Johanna Mansfield Sullivan, known as Anne or Annie all her life, was born on April 14th, 1866 in Feeding Hills, Massachusetts. Annie’s “family” lived there until she was ten. Her mother and father, Thomas and Alice Sullivan, were Irish immigrants, poor and ill. Annie was ill herself. She had trachoma that was not treated, and it lead to blindness when she was seven. Annie’s mother had tuberculosis and could not get around well after falling seriously, and passed away when she was eight. Leaving Annie to care for her brother, Jimmie, and their little run down home. Their father taking care of them was very slim since he was not working, unskilled, abusive, and an alcoholic. He left the kids two years after their mother’s death.
Even though Anne was temperamental, she was a good match for Helen Keller. She had a high tolerance to being upset about such things through her life and could deal with Helen’s outbreaks. Annie had gone through many outbreaks of her own in life. After her father abandoned them, Anne and her younger brother were sent to a house in Tewksbury, Massachusetts because Annie was too blind to accomplish much, and Jimmie had a hurt leg. The house and town was very poor, run down, and overcrowded. It really was not a house though, more of an asylum to keep kids who weren’t wanted. While there, Jimmie died due to being born with a tubercular hip. She would have had other 4 other siblings, but 2 died in infancy. Anne spent four years at Tewksbury mourning her brother and the two failed operations she ...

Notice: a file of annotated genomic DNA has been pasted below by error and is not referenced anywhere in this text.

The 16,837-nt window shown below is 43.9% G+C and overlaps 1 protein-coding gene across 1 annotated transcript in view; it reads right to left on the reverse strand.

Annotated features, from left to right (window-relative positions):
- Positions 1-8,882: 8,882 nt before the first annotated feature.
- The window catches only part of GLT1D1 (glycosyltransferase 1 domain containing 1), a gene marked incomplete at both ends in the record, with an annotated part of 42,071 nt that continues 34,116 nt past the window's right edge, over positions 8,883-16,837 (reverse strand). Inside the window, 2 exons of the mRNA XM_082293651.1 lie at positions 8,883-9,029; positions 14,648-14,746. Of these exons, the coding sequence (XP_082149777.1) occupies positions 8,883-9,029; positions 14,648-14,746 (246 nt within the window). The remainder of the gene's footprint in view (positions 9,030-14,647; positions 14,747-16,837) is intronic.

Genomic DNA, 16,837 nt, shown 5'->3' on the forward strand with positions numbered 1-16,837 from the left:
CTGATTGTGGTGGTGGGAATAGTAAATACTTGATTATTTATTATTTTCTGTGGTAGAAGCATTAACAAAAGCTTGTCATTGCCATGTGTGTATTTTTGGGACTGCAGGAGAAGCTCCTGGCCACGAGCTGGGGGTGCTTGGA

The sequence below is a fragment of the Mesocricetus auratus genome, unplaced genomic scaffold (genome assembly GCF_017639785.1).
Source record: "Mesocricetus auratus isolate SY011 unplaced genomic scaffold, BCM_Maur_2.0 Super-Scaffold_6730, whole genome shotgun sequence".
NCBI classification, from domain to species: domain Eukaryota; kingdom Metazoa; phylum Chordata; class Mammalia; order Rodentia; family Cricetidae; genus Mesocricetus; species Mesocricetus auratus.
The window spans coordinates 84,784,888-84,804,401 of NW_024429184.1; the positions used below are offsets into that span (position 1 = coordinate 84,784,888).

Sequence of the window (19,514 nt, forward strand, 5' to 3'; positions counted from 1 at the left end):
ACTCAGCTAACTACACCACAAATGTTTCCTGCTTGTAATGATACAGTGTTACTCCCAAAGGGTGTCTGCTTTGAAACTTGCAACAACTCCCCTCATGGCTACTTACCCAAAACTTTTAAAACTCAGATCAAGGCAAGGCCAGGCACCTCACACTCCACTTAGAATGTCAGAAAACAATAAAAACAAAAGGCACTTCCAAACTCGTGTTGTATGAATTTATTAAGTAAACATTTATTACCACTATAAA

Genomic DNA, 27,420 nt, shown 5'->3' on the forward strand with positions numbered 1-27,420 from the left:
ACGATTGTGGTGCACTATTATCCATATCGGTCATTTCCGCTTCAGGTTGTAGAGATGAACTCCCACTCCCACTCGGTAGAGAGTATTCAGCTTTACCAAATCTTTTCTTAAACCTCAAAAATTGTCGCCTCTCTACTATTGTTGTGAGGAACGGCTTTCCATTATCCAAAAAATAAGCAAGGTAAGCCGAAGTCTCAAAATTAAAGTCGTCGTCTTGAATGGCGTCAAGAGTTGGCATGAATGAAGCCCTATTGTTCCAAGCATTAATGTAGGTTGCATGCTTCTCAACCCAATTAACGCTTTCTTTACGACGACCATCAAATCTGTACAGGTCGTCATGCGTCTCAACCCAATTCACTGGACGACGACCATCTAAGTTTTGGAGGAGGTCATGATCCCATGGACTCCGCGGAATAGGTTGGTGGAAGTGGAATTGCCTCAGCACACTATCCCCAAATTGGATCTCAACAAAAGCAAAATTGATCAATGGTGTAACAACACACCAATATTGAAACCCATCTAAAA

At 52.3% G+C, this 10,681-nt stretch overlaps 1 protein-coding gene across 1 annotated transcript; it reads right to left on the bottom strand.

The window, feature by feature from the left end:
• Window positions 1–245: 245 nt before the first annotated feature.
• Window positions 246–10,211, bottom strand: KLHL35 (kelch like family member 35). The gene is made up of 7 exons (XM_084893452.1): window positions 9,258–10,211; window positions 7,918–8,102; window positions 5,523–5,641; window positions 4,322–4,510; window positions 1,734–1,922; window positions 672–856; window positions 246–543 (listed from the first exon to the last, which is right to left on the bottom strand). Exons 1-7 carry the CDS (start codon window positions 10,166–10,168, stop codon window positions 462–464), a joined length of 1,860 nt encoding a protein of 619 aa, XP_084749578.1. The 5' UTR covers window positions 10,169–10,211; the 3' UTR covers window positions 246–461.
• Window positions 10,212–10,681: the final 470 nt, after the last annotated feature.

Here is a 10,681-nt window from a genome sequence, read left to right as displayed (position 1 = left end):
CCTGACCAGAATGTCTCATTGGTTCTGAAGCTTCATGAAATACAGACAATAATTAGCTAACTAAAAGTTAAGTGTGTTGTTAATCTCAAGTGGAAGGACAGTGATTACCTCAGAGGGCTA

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...e ends meet, Annie attempted at acting in a movie, Deliverance, but it failed in box offices. They continued telling their story to others.
In the late 1920’s Anne lost most of her seeing, and had pain in her right eye. It was removed later for her health. She took trips to Scotland in the summer hoping to restore her health. Annie died when she was 70, on October 20th, 1936 at her house in New York.
Annie Sullivan’s ashes were put at the National Cathedral in Washington DC. Many other important figures ashes lay there, too. At her funeral, Bishop John E. Freeman said, “Among the great teachers of all time she occupies a commanding and conspicuous place. . . . The touch of her hand did more than illuminate the pathway of a clouded mind; it literally emancipated a soul.” Annie did so much more than teach Helen how to read and write. She taught her how to live.
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